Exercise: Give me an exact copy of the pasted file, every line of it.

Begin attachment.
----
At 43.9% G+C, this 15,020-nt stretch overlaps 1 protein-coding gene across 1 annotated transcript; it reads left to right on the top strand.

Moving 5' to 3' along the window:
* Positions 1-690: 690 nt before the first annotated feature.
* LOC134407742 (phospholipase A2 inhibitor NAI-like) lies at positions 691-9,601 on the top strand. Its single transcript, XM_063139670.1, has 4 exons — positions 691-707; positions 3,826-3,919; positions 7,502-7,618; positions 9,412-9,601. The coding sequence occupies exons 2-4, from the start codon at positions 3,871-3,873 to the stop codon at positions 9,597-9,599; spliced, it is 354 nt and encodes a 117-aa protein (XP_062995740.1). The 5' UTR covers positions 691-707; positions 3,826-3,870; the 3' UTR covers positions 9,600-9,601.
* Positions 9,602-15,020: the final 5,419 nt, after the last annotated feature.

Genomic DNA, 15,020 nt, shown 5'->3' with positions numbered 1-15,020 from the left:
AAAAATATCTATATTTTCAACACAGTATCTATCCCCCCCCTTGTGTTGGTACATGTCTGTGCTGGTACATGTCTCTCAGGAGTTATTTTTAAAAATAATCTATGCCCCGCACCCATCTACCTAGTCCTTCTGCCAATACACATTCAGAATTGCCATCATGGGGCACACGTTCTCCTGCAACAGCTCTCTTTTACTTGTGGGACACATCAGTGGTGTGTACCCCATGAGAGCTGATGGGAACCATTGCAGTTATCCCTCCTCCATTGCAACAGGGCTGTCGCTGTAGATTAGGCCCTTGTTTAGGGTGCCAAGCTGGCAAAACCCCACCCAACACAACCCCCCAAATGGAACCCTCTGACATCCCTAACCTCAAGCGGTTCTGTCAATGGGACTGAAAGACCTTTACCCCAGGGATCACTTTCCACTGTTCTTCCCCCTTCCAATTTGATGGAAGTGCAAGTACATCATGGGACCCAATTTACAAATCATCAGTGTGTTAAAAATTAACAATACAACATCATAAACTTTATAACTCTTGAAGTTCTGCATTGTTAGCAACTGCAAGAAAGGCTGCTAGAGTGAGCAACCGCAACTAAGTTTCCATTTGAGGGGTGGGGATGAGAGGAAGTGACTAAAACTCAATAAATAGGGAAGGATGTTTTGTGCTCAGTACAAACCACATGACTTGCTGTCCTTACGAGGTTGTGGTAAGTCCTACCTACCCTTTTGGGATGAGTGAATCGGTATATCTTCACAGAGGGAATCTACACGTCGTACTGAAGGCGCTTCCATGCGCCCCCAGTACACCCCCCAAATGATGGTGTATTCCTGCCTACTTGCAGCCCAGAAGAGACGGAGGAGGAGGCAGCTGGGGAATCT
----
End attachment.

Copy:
At 43.9% G+C, this 15,020-nt stretch overlaps 1 protein-coding gene across 1 annotated transcript; it reads left to right on the top strand.

Moving 5' to 3' along the window:
* Positions 1-690: 690 nt before the first annotated feature.
* LOC134407742 (phospholipase A2 inhibitor NAI-like) lies at positions 691-9,601 on the top strand. Its single transcript, XM_063139670.1, has 4 exons — positions 691-707; positions 3,826-3,919; positions 7,502-7,618; positions 9,412-9,601. The coding sequence occupies exons 2-4, from the start codon at positions 3,871-3,873 to the stop codon at positions 9,597-9,599; spliced, it is 354 nt and encodes a 117-aa protein (XP_062995740.1). The 5' UTR covers positions 691-707; positions 3,826-3,870; the 3' UTR covers positions 9,600-9,601.
* Positions 9,602-15,020: the final 5,419 nt, after the last annotated feature.

Genomic DNA, 15,020 nt, shown 5'->3' with positions numbered 1-15,020 from the left:
AAAAATATCTATATTTTCAACACAGTATCTATCCCCCCCCTTGTGTTGGTACATGTCTGTGCTGGTACATGTCTCTCAGGAGTTATTTTTAAAAATAATCTATGCCCCGCACCCATCTACCTAGTCCTTCTGCCAATACACATTCAGAATTGCCATCATGGGGCACACGTTCTCCTGCAACAGCTCTCTTTTACTTGTGGGACACATCAGTGGTGTGTACCCCATGAGAGCTGATGGGAACCATTGCAGTTATCCCTCCTCCATTGCAACAGGGCTGTCGCTGTAGATTAGGCCCTTGTTTAGGGTGCCAAGCTGGCAAAACCCCACCCAACACAACCCCCCAAATGGAACCCTCTGACATCCCTAACCTCAAGCGGTTCTGTCAATGGGACTGAAAGACCTTTACCCCAGGGATCACTTTCCACTGTTCTTCCCCCTTCCAATTTGATGGAAGTGCAAGTACATCATGGGACCCAATTTACAAATCATCAGTGTGTTAAAAATTAACAATACAACATCATAAACTTTATAACTCTTGAAGTTCTGCATTGTTAGCAACTGCAAGAAAGGCTGCTAGAGTGAGCAACCGCAACTAAGTTTCCATTTGAGGGGTGGGGATGAGAGGAAGTGACTAAAACTCAATAAATAGGGAAGGATGTTTTGTGCTCAGTACAAACCACATGACTTGCTGTCCTTACGAGGTTGTGGTAAGTCCTACCTACCCTTTTGGGATGAGTGAATCGGTATATCTTCACAGAGGGAATCTACACGTCGTACTGAAGGCGCTTCCATGCGCCCCCAGTACACCCCCCAAATGATGGTGTATTCCTGCCTACTTGCAGCCCAGAAGAGACGGAGGAGGAGGCAGCTGGGGAATCT